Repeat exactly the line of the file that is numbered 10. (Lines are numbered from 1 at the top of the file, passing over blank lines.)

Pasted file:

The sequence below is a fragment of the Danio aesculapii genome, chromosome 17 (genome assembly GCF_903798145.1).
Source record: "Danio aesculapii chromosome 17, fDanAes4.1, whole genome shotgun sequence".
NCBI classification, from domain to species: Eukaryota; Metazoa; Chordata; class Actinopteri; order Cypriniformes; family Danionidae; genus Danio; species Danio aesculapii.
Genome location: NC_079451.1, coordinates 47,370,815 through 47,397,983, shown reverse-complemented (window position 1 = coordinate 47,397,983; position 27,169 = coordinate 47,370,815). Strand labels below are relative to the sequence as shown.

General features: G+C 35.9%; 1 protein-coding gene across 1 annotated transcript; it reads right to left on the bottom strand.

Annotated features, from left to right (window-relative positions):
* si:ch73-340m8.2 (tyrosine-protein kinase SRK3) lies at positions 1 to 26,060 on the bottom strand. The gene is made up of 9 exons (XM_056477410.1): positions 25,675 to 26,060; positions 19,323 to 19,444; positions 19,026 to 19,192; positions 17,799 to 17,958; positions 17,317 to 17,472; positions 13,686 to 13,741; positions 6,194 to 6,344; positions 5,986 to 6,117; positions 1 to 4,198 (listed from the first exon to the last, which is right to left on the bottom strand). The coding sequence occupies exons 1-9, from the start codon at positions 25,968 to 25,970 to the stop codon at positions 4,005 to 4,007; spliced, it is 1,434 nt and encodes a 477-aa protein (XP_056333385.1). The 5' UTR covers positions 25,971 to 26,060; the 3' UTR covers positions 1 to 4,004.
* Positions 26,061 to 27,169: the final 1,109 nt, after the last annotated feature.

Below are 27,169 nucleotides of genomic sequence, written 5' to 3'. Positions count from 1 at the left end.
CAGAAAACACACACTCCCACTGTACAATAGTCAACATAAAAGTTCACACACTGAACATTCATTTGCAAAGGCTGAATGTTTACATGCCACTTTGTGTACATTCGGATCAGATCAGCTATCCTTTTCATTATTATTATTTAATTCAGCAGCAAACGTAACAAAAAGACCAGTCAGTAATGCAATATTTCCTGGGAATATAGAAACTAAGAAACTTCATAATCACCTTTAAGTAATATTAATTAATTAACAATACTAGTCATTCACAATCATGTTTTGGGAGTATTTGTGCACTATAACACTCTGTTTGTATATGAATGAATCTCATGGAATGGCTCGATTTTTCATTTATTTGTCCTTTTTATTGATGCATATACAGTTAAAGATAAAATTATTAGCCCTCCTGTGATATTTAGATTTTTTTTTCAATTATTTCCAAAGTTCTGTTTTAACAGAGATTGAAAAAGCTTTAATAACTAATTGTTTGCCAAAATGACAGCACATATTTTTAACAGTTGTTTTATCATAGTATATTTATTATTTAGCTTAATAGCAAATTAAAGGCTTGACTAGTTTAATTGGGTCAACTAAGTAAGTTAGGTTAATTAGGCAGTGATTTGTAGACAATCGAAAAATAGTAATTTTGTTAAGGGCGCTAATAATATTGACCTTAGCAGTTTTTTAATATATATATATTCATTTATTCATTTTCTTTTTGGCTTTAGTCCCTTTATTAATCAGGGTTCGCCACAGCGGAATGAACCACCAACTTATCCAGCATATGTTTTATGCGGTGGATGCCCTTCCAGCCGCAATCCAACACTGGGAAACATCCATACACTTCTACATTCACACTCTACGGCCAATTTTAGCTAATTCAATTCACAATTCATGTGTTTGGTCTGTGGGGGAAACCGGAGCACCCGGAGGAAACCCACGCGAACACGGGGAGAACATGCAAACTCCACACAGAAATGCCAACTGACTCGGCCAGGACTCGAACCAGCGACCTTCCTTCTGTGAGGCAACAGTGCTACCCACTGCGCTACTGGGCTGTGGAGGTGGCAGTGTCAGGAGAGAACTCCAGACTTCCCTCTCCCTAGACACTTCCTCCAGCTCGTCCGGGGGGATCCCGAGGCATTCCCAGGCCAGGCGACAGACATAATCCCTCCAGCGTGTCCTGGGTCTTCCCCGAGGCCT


CAGAAAACACACACTCCCACTGTACAATAGTCAACATAAAAGTTCACACACTGAACATTCATTTGCAAAGGCTGAATGTTTACATGCCACTTTGTGTACATTCGGATCAGATCAGCTATCCTTTTCATTATTATTATTTAATTCAGCAGCAAACGTAACAAAAAGACCAGTCAGTAATGCAATATTTCCTGGGAATATAGAAACTAAGAAACTTCATAATCACCTTTAAGTAATATTAATTAATTAACAATACTAGTCATTCACAATCATGTTTTGGGAGTATTTGTGCACTATAACACTCTGTTTGTATATGAATGAATCTCATGGAATGGCTCGATTTTTCATTTATTTGTCCTTTTTATTGATGCATATACAGTTAAAGATAAAATTATTAGCCCTCCTGTGATATTTAGATTTTTTTTTCAATTATTTCCAAAGTTCTGTTTTAACAGAGATTGAAAAAGCTTTAATAACTAATTGTTTGCCAAAATGACAGCACATATTTTTAACAGTTGTTTTATCATAGTATATTTATTATTTAGCTTAATAGCAAATTAAAGGCTTGACTAGTTTAATTGGGTCAACTAAGTAAGTTAGGTTAATTAGGCAGTGATTTGTAGACAATCGAAAAATAGTAATTTTGTTAAGGGCGCTAATAATATTGACCTTAGCAGTTTTTTAATATATATATATTCATTTATTCATTTTCTTTTTGGCTTTAGTCCCTTTATTAATCAGGGTTCGCCACAGCGGAATGAACCACCAACTTATCCAGCATATGTTTTATGCGGTGGATGCCCTTCCAGCCGCAATCCAACACTGGGAAACATCCATACACTTCTACATTCACACTCTACGGCCAATTTTAGCTAATTCAATTCACAATTCATGTGTTTGGTCTGTGGGGGAAACCGGAGCACCCGGAGGAAACCCACGCGAACACGGGGAGAACATGCAAACTCCACACAGAAATGCCAACTGACTCGGCCAGGACTCGAACCAGCGACCTTCCTTCTGTGAGGCAACAGTGCTACCCACTGCGCTACTGGGCTGTGGAGGTGGCAGTGTCAGGAGAGAACTCCAGACTTCCCTCTCCCTAGACACTTCCTCCAGCTCGTCCGGGGGGATCCCGAGGCATTCCCAGGCCAGGCGACAGACATAATCCCTCCAGCGTGTCCTGGGTCTTCCCCGAGGCCT